Learning and talking about new words, tastes, smells and experiences can be an excellent way to boost children’s literacy learning at any age. Use the internet to learn about places you’ll visit and have your child create a “bucket list” of things to see, things they’d like to learn about, and the best ice cream stands (or any other highlight) that they want to be sure to find.
In our family, we always look for The World’s Largest Whatever when we travel. We’ve seen the world’s largest fly rod, buffalo, muskie, Holstein, Ukrainian egg, among other treasures. All were found by the children in advance of our trips through internet searches and AAA Tour Books.
Speaking of AAA
Children love maps. Map reading can be as complicated as tracking a long road trip or as simple as following a hiking trail. Map reading skills can be valuable practice for when children need to read to understand meaning, to find words that are often used or to explore a new type (genre) of story or text.
After you’ve had some practice following a map together, invite your children to make treasure maps for each other to find missing surprises. Also invite them to give their clues in writing so they have a chance to use their language skills. Making maps for your children or giving them clues to a treasure hunt can be great fun for everyone.
Building Vocabulary through Games
Rainy days might have you playing board or video games. Sunny days might lure you outside for sports or other game playing. All games have their own vocabulary. There is a large and growing body of research on the value of having larger vocabularies when it comes to reading comprehension and writing skills. Turn vocabulary building into child’s play by making up games that encourage kids to use language.
Try Category Hopscotch
Category Hopscotch is just a regular game of hopscotch using words like sticky, green, dinosaur, food, or transportation, in the boxes instead of numbers. When hopping, the child names something that goes with the category they land on; for instance, sticky might result in candy, syrup, or Jimmy’s hands.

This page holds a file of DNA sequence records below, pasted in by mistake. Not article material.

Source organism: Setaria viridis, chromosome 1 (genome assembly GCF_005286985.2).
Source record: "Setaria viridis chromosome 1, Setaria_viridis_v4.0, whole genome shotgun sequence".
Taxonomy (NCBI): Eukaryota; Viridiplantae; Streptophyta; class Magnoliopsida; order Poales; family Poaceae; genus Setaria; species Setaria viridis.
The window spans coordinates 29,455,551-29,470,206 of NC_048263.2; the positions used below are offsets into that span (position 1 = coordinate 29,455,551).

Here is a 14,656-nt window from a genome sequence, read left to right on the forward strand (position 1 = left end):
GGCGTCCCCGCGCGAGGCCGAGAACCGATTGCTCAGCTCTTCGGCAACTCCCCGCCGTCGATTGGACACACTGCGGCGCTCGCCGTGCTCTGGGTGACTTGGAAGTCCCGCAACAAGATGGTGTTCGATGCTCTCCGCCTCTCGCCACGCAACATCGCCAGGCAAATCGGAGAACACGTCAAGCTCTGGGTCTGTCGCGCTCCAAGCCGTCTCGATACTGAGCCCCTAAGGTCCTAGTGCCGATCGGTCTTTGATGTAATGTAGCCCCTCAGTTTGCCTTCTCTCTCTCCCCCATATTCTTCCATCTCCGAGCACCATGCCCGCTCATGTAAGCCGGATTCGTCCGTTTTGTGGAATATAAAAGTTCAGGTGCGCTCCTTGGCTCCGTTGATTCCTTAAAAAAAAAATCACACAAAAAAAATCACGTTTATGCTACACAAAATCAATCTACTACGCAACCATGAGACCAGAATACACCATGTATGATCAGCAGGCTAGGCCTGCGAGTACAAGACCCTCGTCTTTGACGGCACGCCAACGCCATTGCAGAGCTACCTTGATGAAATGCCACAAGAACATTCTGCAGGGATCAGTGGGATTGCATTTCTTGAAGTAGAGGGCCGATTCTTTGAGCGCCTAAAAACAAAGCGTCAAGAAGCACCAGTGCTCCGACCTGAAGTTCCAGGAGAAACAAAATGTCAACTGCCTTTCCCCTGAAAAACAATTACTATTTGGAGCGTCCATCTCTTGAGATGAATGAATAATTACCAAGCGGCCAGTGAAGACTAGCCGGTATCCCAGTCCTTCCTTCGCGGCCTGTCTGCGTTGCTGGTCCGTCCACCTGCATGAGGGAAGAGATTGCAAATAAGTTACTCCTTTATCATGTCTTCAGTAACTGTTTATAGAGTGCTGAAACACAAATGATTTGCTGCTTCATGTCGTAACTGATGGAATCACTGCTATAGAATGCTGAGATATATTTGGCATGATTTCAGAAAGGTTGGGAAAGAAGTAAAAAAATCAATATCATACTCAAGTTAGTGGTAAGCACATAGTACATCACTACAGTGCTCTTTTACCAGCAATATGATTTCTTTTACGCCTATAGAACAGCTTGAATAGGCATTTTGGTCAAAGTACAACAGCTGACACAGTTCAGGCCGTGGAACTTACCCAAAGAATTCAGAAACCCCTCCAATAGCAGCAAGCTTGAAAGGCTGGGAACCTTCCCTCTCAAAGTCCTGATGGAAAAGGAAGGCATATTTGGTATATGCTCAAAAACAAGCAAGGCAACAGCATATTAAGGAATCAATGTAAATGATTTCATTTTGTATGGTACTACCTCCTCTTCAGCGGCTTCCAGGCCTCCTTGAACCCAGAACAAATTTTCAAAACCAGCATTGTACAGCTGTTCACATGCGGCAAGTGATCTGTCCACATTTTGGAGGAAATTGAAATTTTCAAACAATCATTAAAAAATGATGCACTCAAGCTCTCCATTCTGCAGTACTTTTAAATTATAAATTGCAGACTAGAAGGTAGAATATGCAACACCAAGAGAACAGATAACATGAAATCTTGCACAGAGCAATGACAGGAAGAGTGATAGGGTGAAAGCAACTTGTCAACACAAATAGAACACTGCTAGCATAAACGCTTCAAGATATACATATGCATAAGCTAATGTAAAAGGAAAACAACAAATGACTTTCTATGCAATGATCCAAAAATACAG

Play I Spy
Use describing words, and go beyond just color words. For example, “I spy something shiny.” The child would need to know what shiny is and find examples of shiny things to guess. Older kids can design the game for younger children. The game Twenty Questions can also lead to great language games.
Since these are only a few of the many fun, simple ways to enjoy reading, writing, drawing, and language games, we invite you to come visit Raising Readers’ social media pages to tell us how you keep literacy alive this summer! By filling your summer days with lively learning experiences, I know that the only slide your family will experience is of the Slip and Slide variety!
Making Sure the Summer Slides are only the Fun Kind was previously published in the 2016 May/June edition of Parent & Family Magazine and on Raising Readers’ blog in June 2017.
Blog post author Dr. Susan Bennett-Armistead is an Associate Professor of Literacy Education at the University of Maine. Drawing on 20 years as a preschool teacher, parent educator, program administrator as well as a PHD with an emphasis in early literacy, she speaks nationally to parent groups and educators on the role that families can play in their children’s literacy learning. She has been the early literacy advisor for Raising Readers for six years. She is also the mother of a lot of kids!